Banks are at a fork in the road. They can either choose to decarbonize and live up to the promises they’ve made or continue investing in fossil fuels, making the world more dangerous.
At Canada’s five biggest banks, one in five directors also sits on the board of a fossil fuel company, a Canada’s National Observer investigation revealed earlier this year. Because the board decides the bank’s trajectory, these fossil-linked directors have a major conflict of interest, which could violate their legal obligation to act impartially in the bank’s best long-term interest, climate advocates say.
Stand.earth climate finance director Richard Brooks explained investors take note when bank leaders make public statements, like committing themselves to a net-zero banking alliance.
Investors make decisions based on what banks say they will do, and if a bank doesn’t meet its targets, investors won’t be happy, he added
“Basically, making promises and then breaking promises doesn't look good,” he said, adding it can increase the risk of litigation.
“So this is a really emerging concern, and any director who's on the board of one of these banks that's talking about leaving (a net-zero banking alliance), or talking about walking back climate commitments, should really be concerned because as the ultimate decision-makers of the bank, they have a fiduciary responsibility to ensure the bank is meeting its commitments.”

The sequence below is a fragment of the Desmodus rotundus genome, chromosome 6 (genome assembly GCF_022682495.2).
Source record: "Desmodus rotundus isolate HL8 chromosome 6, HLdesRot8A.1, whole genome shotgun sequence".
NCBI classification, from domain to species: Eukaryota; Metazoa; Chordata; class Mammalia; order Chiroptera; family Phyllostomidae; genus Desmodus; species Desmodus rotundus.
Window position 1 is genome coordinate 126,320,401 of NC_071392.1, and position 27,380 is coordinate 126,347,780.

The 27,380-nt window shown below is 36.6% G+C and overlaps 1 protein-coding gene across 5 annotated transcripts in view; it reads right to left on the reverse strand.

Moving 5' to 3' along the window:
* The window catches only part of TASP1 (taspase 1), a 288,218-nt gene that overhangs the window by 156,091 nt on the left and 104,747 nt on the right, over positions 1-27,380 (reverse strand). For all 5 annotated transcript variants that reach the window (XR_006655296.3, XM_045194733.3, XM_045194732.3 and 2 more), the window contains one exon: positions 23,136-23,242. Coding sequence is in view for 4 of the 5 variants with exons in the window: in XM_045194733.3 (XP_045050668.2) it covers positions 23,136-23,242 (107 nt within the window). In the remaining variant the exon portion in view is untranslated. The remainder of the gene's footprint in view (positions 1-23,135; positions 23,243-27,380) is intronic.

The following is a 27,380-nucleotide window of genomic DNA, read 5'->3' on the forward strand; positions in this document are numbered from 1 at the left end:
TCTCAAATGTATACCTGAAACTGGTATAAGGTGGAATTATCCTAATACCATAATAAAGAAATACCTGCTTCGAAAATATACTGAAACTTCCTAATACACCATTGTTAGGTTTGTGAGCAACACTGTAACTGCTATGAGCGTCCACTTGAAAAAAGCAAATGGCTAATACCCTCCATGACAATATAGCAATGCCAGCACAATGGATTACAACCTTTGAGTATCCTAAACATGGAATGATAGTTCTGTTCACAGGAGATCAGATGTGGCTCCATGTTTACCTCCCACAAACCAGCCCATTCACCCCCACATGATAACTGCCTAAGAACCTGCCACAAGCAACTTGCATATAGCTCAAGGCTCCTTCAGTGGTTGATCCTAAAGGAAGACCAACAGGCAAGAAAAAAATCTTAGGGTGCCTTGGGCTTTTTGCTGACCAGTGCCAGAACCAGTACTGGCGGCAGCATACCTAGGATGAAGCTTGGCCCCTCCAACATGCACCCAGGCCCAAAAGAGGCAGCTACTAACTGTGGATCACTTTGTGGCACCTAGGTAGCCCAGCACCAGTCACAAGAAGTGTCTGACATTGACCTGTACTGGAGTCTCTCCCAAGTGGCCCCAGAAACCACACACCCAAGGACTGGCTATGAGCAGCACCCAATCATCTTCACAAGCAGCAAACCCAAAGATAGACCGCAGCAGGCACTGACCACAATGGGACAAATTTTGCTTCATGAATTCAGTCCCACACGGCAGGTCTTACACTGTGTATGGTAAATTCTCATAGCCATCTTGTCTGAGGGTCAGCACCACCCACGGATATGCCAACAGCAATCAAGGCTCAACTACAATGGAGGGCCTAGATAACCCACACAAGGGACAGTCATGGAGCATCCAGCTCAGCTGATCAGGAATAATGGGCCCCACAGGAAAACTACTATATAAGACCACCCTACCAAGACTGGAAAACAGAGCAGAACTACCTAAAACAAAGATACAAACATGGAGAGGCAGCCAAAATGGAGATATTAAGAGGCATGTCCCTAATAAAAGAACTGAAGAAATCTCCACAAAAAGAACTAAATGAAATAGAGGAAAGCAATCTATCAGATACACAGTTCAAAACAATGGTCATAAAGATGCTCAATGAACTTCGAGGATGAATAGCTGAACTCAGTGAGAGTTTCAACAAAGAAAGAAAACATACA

Into the weeds
Sometimes, fiduciary duty is believed by some to be a barrier to climate action because it’s commonly misunderstood as the obligation to make money for shareholders. But, in fact, a fiduciary duty is the legal obligation to act in the best interest of another. Simply put, it means directors have to act in the best interest of the company they serve.
Because climate change threatens bank investments — like mortgages for properties built on floodplains — the fiduciary duty compelling directors to act in the bank’s best long-term interest may ultimately force banks to phase out their fossil fuel investments.
“The Supreme Court of Canada has been clear that directors must take the long-term interests of the corporation into account… When the corporation's stakeholders have competing interests, it is up to the board to determine whose interests will be prioritized, provided that any action taken does not compromise the interests of the corporation,” reads a legal opinion published in June from leading corporate governance law firm Hansell LLP.
That legal opinion states a corporation’s board of directors is responsible for managing risk, which courts have found includes planning for the worst-case scenario. After the 2008 financial crisis, for example, an Ontario court slammed CIBC for not hedging against the risk in its subprime mortgage portfolio.
“Even once-in-a-century tsunamis can be anticipated,” the court found. “The degree of damage they can inflict make it all the more critical to anticipate and prepare for them.”
It is up to directors to weigh competing interests and effectively manage risks to the bank, or risk violating their legal duty.
Some legal experts say it’s impossible for directors to dutifully serve both a bank that has made net-zero promises and a fossil fuel company.
“I think it's a breach of your fiduciary duties, that's really what it is,” Osgoode Hall law professor Barnali Choudhury told Canada’s National Observer. “You're not staying true to what we call the spirit of the law.